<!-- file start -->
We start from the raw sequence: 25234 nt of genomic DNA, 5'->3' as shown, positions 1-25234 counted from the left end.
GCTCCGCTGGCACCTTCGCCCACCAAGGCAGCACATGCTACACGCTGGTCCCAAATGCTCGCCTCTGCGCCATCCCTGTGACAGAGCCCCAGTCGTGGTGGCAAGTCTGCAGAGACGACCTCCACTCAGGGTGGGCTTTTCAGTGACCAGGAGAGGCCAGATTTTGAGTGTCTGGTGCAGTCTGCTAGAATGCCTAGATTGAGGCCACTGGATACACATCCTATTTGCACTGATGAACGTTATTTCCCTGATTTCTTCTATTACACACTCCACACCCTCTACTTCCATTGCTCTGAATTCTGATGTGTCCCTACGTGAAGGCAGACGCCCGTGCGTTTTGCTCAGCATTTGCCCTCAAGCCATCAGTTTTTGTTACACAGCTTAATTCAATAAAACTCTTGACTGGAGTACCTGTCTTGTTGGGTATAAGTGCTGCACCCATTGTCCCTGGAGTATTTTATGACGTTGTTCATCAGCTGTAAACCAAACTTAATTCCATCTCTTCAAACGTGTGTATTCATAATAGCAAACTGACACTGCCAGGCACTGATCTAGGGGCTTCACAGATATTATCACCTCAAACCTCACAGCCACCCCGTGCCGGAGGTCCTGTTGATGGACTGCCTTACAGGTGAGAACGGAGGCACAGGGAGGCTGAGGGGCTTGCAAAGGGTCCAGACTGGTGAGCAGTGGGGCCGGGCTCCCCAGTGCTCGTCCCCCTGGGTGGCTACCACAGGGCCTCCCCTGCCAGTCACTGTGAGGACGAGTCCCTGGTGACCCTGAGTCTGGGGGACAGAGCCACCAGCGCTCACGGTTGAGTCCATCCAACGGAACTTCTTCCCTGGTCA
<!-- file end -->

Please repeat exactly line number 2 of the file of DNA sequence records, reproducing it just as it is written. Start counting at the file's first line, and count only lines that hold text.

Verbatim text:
GCTCCGCTGGCACCTTCGCCCACCAAGGCAGCACATGCTACACGCTGGTCCCAAATGCTCGCCTCTGCGCCATCCCTGTGACAGAGCCCCAGTCGTGGTGGCAAGTCTGCAGAGACGACCTCCACTCAGGGTGGGCTTTTCAGTGACCAGGAGAGGCCAGATTTTGAGTGTCTGGTGCAGTCTGCTAGAATGCCTAGATTGAGGCCACTGGATACACATCCTATTTGCACTGATGAACGTTATTTCCCTGATTTCTTCTATTACACACTCCACACCCTCTACTTCCATTGCTCTGAATTCTGATGTGTCCCTACGTGAAGGCAGACGCCCGTGCGTTTTGCTCAGCATTTGCCCTCAAGCCATCAGTTTTTGTTACACAGCTTAATTCAATAAAACTCTTGACTGGAGTACCTGTCTTGTTGGGTATAAGTGCTGCACCCATTGTCCCTGGAGTATTTTATGACGTTGTTCATCAGCTGTAAACCAAACTTAATTCCATCTCTTCAAACGTGTGTATTCATAATAGCAAACTGACACTGCCAGGCACTGATCTAGGGGCTTCACAGATATTATCACCTCAAACCTCACAGCCACCCCGTGCCGGAGGTCCTGTTGATGGACTGCCTTACAGGTGAGAACGGAGGCACAGGGAGGCTGAGGGGCTTGCAAAGGGTCCAGACTGGTGAGCAGTGGGGCCGGGCTCCCCAGTGCTCGTCCCCCTGGGTGGCTACCACAGGGCCTCCCCTGCCAGTCACTGTGAGGACGAGTCCCTGGTGACCCTGAGTCTGGGGGACAGAGCCACCAGCGCTCACGGTTGAGTCCATCCAACGGAACTTCTTCCCTGGTCA